Residents of Obenemase, a farming community in the Asante-Akim Central Municipality, who made the call, said the practice where people sat in the national capital to decide, which project was a priority for local communities must not be allowed to continue.
They contended that most of such projects ended up being misplaced priority thereby, not addressing the main problems confronting them as a people.
The residents who were contributing to a community engagement on findings of a monitoring exercise on selected projects in the Municipality, could not believe even the local assembly had no idea about some of these projects and called for a paradigm shift to address the real needs of the people.
Dubbed, “From Disclosure to Impact: Deepening and Broadening Open Contracting in Africa”, the monitoring exercise is a collaboration between Ghana Anti-Corruption Coalition (GACC) and the Africa Freedom of Information Centre with funding from the Hewlett Foundation.
It is being implemented in collaboration with Local Accountability Networks (LANets) led by Abak Foundation, a local Civil Society Organisation.
The goal is to improve the delivery of education and health services through the promotion of disclosure, public participation, efficiency, value for money and competition in public contracting in Ghana.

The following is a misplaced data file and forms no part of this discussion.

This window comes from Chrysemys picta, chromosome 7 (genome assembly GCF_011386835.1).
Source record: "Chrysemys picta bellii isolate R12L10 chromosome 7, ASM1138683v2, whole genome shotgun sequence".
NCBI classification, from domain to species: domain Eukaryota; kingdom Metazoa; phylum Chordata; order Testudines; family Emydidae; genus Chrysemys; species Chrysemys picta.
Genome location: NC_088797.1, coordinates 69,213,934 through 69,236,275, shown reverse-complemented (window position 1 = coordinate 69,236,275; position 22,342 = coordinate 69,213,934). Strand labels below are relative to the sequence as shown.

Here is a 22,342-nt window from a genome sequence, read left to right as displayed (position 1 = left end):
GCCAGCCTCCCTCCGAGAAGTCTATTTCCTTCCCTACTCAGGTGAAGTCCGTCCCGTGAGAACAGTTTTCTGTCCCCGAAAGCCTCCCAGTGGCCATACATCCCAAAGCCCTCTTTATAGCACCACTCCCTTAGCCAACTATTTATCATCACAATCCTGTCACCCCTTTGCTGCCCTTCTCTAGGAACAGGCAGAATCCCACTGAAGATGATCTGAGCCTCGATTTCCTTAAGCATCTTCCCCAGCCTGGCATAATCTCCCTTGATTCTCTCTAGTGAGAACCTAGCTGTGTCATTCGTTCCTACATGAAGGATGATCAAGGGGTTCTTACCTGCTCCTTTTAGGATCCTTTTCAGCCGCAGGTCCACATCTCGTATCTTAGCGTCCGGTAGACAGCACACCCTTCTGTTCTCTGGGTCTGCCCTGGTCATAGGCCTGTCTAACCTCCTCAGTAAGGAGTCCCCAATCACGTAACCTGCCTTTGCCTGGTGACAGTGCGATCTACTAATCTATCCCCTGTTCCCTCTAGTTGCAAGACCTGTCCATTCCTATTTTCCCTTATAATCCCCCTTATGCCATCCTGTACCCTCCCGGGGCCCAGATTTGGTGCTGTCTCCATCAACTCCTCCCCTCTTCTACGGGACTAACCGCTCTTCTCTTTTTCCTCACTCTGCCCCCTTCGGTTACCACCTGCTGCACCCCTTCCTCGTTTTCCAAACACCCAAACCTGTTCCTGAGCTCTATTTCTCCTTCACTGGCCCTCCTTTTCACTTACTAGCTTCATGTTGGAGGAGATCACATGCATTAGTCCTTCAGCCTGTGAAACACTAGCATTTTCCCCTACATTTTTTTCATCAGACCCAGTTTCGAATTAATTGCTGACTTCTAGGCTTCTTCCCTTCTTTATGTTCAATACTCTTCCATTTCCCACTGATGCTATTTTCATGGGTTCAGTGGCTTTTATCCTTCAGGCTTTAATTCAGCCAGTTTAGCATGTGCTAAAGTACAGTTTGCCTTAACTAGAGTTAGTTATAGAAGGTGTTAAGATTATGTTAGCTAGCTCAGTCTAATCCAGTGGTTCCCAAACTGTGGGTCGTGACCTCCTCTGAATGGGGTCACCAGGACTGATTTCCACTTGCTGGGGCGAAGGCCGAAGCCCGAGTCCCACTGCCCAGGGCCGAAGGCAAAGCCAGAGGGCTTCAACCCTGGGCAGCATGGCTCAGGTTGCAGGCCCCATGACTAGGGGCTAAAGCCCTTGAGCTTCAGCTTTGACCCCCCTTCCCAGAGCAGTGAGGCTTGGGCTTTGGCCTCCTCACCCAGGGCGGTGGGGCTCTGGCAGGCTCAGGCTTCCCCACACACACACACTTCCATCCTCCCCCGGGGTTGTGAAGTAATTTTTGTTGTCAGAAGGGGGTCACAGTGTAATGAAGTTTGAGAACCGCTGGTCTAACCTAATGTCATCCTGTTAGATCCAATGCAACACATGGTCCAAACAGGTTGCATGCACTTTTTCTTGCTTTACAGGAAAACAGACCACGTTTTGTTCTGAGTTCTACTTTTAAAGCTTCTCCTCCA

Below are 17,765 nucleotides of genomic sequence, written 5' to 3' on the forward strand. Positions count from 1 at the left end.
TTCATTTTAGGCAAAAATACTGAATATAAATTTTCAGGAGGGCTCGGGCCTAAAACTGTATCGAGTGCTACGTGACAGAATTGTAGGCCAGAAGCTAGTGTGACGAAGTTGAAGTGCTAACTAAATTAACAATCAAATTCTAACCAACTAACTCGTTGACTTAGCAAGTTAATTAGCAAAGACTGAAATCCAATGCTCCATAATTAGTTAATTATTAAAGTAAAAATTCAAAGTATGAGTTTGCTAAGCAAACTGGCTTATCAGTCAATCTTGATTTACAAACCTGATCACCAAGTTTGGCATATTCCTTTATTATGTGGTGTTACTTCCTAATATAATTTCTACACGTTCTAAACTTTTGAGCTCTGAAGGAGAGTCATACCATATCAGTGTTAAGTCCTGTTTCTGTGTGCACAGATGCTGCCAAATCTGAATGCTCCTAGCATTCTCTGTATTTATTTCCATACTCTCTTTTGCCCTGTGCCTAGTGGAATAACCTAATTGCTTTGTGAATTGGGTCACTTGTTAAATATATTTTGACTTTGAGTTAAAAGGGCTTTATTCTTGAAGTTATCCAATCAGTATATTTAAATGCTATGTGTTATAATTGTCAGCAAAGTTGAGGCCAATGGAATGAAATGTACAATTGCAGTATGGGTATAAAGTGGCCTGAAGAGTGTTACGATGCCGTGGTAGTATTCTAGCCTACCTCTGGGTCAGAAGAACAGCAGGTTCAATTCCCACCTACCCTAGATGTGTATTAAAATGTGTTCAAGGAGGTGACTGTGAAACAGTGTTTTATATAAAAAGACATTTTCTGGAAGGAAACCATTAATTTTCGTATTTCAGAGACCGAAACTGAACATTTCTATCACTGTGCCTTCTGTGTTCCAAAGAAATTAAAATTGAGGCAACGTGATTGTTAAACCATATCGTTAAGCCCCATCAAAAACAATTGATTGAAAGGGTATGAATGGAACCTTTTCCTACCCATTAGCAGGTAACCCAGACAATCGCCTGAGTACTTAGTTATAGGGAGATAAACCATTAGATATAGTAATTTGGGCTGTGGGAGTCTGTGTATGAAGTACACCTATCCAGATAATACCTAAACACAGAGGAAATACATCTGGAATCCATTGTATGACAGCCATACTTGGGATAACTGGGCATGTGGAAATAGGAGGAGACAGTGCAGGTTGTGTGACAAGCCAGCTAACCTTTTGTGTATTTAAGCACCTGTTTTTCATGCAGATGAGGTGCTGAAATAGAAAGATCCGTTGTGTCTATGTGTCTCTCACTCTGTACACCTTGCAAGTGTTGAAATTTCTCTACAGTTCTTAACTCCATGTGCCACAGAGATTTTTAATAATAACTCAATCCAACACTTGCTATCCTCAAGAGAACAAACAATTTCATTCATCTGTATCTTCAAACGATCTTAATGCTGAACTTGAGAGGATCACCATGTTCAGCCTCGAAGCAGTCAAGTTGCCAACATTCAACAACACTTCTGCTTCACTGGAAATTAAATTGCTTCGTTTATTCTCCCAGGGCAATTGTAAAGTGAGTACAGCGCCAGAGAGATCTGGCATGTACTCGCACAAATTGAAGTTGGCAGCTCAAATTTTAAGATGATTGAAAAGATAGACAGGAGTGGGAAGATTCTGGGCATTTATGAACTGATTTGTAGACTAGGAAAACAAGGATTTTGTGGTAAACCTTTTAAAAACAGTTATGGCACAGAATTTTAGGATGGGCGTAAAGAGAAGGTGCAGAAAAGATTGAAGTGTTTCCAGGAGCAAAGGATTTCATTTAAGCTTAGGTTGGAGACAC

The community engagement was therefore to share findings of projects monitored with the citizenry to keep them abreast with contract details of the projects in the spirit of transparency and accountability.
Mr Philip Duah, the Executive Director of Abak Foundation who led the discussion, said there was limited disclosure of information on some of the projects monitored.
He said the team was able to access information on 11 out of 20 projects that they requested from the Asante-Akim Central Municipal Assembly.
The Assembly, according to him, did not have information on the remaining nine projects, which were all central government funded, and recommended that the Assembly took steps to retrieve the contract documents.
He described the situation as very worrying and urged management of the Assembly to ensure documents on all those projects were secured to fulfil the citizens’ right to information.
Madam Faustina Djabatey, Communication Officer of GACC, said the engagement was to update community members and the Assembly on projects monitored already and progress made on previous recommendations.
She said some progress had been made with regards to publishing of contract information on the website of the Public Procurement Authority (PPA), citing the publication of information on two projects, which were not on the PPA website during the monitoring.
“We want to encourage the Assembly to take steps to ensure that information on all the projects that we have been monitoring throughout the period are made available to the PPA,” she implored.
She said she was impressed with the active participation of community members in the exercise and encouraged them to continue to show interest in how projects brought to their communities were executed.